A digital signature is a part of a cryptographic mechanism used to authenticate digital data. These signatures might serve the basic purpose of handwritten signatures, but they are way more complex and secure.
A digital signature is simply like a code attached to a digital document or message. After a digitally signed message gets generated and delivered to the sender, they can use the corresponding public key to verify that the message wasn’t tampered with during the delivery process.
While the use of cryptographic signatures to encrypt messages and data dates back thousands of years, digital signatures are a recent invention. Let’s understand the basics of digital signatures and why they are so important.
The Working of Digital Signatures
Digital signatures used in the field of cryptocurrency include important steps like hashing, signing, and verification of data or messages.
Hashing is the first step in the creation of digital signatures. Hashing algorithms are used for this process, and a hash value gets generated. Hash values are always the same length regardless of the size of the message being hashed.
However, keep in mind that hashing the data is not compulsory to attach a digital signature, as normal messages can be digitally signed without using any type of hashing algorithm.
But in the case of cryptocurrency, all the data is hashed because the fixed length of hashed data eases the data transfer process.
After a piece of information or a message is hashed, it needs to be digitally signed by the sender. Every cryptography algorithm has its own unique mechanism of hashing and signing the data.
After the message gets digitally signed with a private key and is sent to the receiver, its authenticity can be verified by the receiver with the help of the public key.
However, if the sent message does not include the private key, the receiver won’t be able to use the public key to verify the authenticity of the message. While both the private and public keys are generated by the sender, only the public key is shared with the receiver.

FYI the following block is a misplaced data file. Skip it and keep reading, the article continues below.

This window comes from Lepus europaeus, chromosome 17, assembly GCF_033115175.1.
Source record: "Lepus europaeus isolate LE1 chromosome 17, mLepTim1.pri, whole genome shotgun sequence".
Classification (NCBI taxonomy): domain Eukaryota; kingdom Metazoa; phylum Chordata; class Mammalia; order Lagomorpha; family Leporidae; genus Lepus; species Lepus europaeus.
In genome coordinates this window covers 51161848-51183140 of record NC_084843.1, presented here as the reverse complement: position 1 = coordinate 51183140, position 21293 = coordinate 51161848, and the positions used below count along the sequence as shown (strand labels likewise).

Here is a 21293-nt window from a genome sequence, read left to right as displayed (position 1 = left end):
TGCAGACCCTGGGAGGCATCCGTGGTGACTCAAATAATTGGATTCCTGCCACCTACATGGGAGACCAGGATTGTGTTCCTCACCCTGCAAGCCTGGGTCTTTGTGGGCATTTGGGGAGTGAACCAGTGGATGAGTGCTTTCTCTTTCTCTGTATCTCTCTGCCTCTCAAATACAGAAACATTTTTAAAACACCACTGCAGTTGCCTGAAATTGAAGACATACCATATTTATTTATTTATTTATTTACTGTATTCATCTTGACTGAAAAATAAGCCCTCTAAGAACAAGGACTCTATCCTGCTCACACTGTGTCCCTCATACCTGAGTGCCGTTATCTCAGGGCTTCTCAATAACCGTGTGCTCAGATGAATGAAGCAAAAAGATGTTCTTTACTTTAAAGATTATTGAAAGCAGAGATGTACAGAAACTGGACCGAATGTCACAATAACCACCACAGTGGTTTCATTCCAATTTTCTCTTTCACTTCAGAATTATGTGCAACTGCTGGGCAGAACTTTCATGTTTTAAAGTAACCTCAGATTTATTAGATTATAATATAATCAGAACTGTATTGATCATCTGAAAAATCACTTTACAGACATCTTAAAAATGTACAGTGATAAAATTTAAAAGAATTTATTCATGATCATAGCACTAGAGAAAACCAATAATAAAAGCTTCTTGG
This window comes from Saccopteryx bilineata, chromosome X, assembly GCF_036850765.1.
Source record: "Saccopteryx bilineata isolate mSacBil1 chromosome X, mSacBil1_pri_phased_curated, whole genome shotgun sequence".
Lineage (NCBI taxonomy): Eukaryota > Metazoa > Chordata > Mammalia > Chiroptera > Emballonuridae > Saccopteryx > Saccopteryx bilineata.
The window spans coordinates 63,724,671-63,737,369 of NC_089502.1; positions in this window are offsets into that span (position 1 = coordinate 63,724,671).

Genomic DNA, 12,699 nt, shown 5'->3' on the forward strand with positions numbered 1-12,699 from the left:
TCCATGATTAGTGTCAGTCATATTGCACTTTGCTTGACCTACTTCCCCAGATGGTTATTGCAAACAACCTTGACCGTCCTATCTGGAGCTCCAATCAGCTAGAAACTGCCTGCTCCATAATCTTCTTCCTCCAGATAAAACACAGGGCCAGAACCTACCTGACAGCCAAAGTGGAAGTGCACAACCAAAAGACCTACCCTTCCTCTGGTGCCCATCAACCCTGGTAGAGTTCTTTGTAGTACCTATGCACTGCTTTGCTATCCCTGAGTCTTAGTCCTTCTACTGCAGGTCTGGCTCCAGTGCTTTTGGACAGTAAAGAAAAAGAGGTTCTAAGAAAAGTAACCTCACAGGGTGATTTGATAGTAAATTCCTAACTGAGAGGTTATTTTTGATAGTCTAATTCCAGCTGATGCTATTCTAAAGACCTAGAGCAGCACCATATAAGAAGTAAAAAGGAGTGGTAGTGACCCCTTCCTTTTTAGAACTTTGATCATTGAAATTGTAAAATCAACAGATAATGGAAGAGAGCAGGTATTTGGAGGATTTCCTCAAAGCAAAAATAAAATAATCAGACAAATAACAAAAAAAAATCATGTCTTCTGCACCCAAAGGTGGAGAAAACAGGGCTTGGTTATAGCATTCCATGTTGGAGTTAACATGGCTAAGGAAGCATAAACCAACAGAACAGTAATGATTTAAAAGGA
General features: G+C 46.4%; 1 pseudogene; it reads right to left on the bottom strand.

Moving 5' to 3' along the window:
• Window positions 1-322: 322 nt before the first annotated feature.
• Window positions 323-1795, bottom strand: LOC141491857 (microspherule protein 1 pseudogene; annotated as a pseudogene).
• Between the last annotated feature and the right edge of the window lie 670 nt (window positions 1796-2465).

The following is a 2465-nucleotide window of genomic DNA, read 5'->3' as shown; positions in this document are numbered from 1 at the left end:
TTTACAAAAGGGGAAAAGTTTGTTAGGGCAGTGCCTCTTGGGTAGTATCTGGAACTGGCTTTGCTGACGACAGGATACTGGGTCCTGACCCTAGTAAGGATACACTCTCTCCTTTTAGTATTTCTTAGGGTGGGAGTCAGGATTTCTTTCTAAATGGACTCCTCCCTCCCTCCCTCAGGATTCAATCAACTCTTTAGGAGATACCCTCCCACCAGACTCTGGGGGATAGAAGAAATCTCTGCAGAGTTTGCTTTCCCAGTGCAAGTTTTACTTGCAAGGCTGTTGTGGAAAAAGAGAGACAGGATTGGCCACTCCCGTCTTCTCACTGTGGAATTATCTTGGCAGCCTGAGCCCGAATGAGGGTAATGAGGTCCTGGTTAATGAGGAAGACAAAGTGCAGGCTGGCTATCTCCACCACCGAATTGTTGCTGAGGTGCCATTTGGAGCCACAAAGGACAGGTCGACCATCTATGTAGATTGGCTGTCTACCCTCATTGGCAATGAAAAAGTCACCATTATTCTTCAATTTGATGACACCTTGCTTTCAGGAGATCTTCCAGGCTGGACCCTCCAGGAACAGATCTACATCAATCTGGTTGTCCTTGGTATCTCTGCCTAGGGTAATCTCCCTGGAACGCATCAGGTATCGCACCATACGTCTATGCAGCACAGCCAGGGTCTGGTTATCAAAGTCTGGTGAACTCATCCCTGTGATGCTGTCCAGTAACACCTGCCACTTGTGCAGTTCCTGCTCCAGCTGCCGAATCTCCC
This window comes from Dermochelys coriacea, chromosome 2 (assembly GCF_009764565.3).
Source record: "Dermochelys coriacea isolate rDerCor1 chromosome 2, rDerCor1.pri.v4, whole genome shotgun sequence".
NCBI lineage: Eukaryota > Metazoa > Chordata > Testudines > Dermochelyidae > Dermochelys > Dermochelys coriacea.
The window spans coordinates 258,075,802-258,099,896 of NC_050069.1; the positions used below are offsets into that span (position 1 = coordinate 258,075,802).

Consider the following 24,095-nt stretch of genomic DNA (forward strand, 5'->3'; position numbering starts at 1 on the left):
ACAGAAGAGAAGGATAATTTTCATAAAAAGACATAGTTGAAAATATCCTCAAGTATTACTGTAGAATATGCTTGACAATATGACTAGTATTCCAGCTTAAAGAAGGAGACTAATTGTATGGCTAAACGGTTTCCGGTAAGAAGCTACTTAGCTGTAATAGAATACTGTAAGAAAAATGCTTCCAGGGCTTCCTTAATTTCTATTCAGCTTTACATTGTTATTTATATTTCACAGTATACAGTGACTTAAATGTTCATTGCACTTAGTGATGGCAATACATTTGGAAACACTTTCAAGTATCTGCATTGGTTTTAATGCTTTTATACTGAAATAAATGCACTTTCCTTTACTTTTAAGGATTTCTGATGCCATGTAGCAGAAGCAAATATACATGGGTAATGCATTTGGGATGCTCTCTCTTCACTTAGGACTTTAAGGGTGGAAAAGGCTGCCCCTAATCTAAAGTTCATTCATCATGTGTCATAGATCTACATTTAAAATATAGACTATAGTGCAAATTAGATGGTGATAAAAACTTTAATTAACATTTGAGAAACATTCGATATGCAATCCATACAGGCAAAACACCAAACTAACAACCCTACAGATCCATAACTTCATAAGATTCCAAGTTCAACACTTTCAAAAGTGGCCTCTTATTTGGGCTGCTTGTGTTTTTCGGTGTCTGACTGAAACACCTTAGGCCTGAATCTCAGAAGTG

Every digital signature is unique and is related to the message being sent. This is unlike handwritten signatures, which are always the same regardless of the content contained in the message.
The sender has to attach the private key to the message after hashing it. The private key is used to generate a digital signature. Every digital signature is unique, like a fingerprint, and is specific to the message being sent.
On the other hand, the receiver has to use the public key to verify the digital signature and check if the message is authentic and sent by the right sender.
Since private keys are like the sender’s digital identity, they have to keep them secret. If someone else gets their hands on the sender’s private keys, they can imitate the sender and sign digital messages with their private keys.
In the case of cryptocurrency, private keys attached to our digital wallet can be used by anyone to access that wallet without the permission of the owner, and all of the assets in that wallet can be sent to another wallet in the form of irreversible transactions.
The Importance of Digital Signatures
Digital signatures are important to ensure the authenticity and integrity of data, as well as to make data transfers non-repudiable.
With the help of digital signatures created with private keys, the receiver can make sure that the message is not changed along its way from the sender to the receiver. If the message gets tampered with during delivery, the public key will generate a completely new signature.
Since private keys are kept secret by the sender, the receiver can always be sure that the message was sent by the right sender and that it was not tampered with by anyone else.
Unless the private keys are compromised, the messages are always authentic and unaltered. These are some of the reasons why digital signatures are so important.